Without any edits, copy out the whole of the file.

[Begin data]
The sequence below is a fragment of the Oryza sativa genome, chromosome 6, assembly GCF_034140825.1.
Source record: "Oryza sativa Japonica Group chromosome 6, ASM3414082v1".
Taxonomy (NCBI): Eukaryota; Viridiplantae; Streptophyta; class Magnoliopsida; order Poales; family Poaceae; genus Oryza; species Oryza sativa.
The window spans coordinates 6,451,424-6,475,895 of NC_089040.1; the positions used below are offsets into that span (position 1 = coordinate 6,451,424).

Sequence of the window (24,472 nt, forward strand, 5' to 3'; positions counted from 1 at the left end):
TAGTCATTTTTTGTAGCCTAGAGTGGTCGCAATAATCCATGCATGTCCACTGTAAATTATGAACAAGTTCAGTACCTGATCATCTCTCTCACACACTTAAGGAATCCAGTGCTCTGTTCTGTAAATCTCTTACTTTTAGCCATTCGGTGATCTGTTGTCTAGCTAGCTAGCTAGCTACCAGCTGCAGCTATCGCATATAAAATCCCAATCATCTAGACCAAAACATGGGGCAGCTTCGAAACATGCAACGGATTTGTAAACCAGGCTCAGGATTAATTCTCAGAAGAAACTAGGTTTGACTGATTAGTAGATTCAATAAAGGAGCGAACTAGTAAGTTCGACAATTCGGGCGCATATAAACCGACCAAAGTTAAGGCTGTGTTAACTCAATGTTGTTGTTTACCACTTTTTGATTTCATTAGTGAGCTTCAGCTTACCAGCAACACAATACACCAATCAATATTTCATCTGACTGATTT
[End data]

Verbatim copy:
The sequence below is a fragment of the Oryza sativa genome, chromosome 6, assembly GCF_034140825.1.
Source record: "Oryza sativa Japonica Group chromosome 6, ASM3414082v1".
Taxonomy (NCBI): Eukaryota; Viridiplantae; Streptophyta; class Magnoliopsida; order Poales; family Poaceae; genus Oryza; species Oryza sativa.
The window spans coordinates 6,451,424-6,475,895 of NC_089040.1; the positions used below are offsets into that span (position 1 = coordinate 6,451,424).

Sequence of the window (24,472 nt, forward strand, 5' to 3'; positions counted from 1 at the left end):
TAGTCATTTTTTGTAGCCTAGAGTGGTCGCAATAATCCATGCATGTCCACTGTAAATTATGAACAAGTTCAGTACCTGATCATCTCTCTCACACACTTAAGGAATCCAGTGCTCTGTTCTGTAAATCTCTTACTTTTAGCCATTCGGTGATCTGTTGTCTAGCTAGCTAGCTAGCTACCAGCTGCAGCTATCGCATATAAAATCCCAATCATCTAGACCAAAACATGGGGCAGCTTCGAAACATGCAACGGATTTGTAAACCAGGCTCAGGATTAATTCTCAGAAGAAACTAGGTTTGACTGATTAGTAGATTCAATAAAGGAGCGAACTAGTAAGTTCGACAATTCGGGCGCATATAAACCGACCAAAGTTAAGGCTGTGTTAACTCAATGTTGTTGTTTACCACTTTTTGATTTCATTAGTGAGCTTCAGCTTACCAGCAACACAATACACCAATCAATATTTCATCTGACTGATTT